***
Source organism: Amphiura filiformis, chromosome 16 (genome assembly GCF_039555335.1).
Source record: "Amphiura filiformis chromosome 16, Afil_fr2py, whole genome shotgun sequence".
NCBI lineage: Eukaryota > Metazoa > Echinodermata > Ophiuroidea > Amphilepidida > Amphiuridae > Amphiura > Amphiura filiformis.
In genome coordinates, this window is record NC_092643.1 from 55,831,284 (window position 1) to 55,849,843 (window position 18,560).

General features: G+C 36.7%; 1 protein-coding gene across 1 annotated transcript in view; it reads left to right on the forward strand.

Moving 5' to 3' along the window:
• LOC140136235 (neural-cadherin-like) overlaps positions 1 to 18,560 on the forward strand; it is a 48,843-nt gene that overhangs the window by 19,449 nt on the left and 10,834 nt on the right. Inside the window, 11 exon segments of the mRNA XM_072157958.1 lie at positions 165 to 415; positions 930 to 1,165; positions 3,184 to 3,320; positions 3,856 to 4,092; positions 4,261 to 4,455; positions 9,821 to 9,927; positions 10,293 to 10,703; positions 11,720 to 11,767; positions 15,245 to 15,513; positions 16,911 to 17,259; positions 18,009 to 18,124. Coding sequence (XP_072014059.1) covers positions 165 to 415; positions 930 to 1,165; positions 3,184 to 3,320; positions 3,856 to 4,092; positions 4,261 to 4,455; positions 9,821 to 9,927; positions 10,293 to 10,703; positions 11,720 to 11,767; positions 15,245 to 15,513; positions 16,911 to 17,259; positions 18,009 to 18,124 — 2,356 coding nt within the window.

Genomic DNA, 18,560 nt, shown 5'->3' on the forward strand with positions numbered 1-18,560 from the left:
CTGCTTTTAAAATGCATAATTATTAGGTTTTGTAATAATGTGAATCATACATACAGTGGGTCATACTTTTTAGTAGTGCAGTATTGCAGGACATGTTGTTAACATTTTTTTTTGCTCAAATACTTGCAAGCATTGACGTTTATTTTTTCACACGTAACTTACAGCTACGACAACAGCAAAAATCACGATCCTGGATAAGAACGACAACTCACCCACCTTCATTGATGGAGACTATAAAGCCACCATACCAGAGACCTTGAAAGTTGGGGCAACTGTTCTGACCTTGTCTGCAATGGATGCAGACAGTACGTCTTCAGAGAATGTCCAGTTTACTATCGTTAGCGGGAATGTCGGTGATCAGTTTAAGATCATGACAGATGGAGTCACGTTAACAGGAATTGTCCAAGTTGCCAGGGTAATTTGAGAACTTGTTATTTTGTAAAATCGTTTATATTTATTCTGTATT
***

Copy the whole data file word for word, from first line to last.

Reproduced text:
Source organism: Amphiura filiformis, chromosome 16 (genome assembly GCF_039555335.1).
Source record: "Amphiura filiformis chromosome 16, Afil_fr2py, whole genome shotgun sequence".
NCBI lineage: Eukaryota > Metazoa > Echinodermata > Ophiuroidea > Amphilepidida > Amphiuridae > Amphiura > Amphiura filiformis.
In genome coordinates, this window is record NC_092643.1 from 55,831,284 (window position 1) to 55,849,843 (window position 18,560).

General features: G+C 36.7%; 1 protein-coding gene across 1 annotated transcript in view; it reads left to right on the forward strand.

Moving 5' to 3' along the window:
• LOC140136235 (neural-cadherin-like) overlaps positions 1 to 18,560 on the forward strand; it is a 48,843-nt gene that overhangs the window by 19,449 nt on the left and 10,834 nt on the right. Inside the window, 11 exon segments of the mRNA XM_072157958.1 lie at positions 165 to 415; positions 930 to 1,165; positions 3,184 to 3,320; positions 3,856 to 4,092; positions 4,261 to 4,455; positions 9,821 to 9,927; positions 10,293 to 10,703; positions 11,720 to 11,767; positions 15,245 to 15,513; positions 16,911 to 17,259; positions 18,009 to 18,124. Coding sequence (XP_072014059.1) covers positions 165 to 415; positions 930 to 1,165; positions 3,184 to 3,320; positions 3,856 to 4,092; positions 4,261 to 4,455; positions 9,821 to 9,927; positions 10,293 to 10,703; positions 11,720 to 11,767; positions 15,245 to 15,513; positions 16,911 to 17,259; positions 18,009 to 18,124 — 2,356 coding nt within the window.

Genomic DNA, 18,560 nt, shown 5'->3' on the forward strand with positions numbered 1-18,560 from the left:
CTGCTTTTAAAATGCATAATTATTAGGTTTTGTAATAATGTGAATCATACATACAGTGGGTCATACTTTTTAGTAGTGCAGTATTGCAGGACATGTTGTTAACATTTTTTTTTGCTCAAATACTTGCAAGCATTGACGTTTATTTTTTCACACGTAACTTACAGCTACGACAACAGCAAAAATCACGATCCTGGATAAGAACGACAACTCACCCACCTTCATTGATGGAGACTATAAAGCCACCATACCAGAGACCTTGAAAGTTGGGGCAACTGTTCTGACCTTGTCTGCAATGGATGCAGACAGTACGTCTTCAGAGAATGTCCAGTTTACTATCGTTAGCGGGAATGTCGGTGATCAGTTTAAGATCATGACAGATGGAGTCACGTTAACAGGAATTGTCCAAGTTGCCAGGGTAATTTGAGAACTTGTTATTTTGTAAAATCGTTTATATTTATTCTGTATT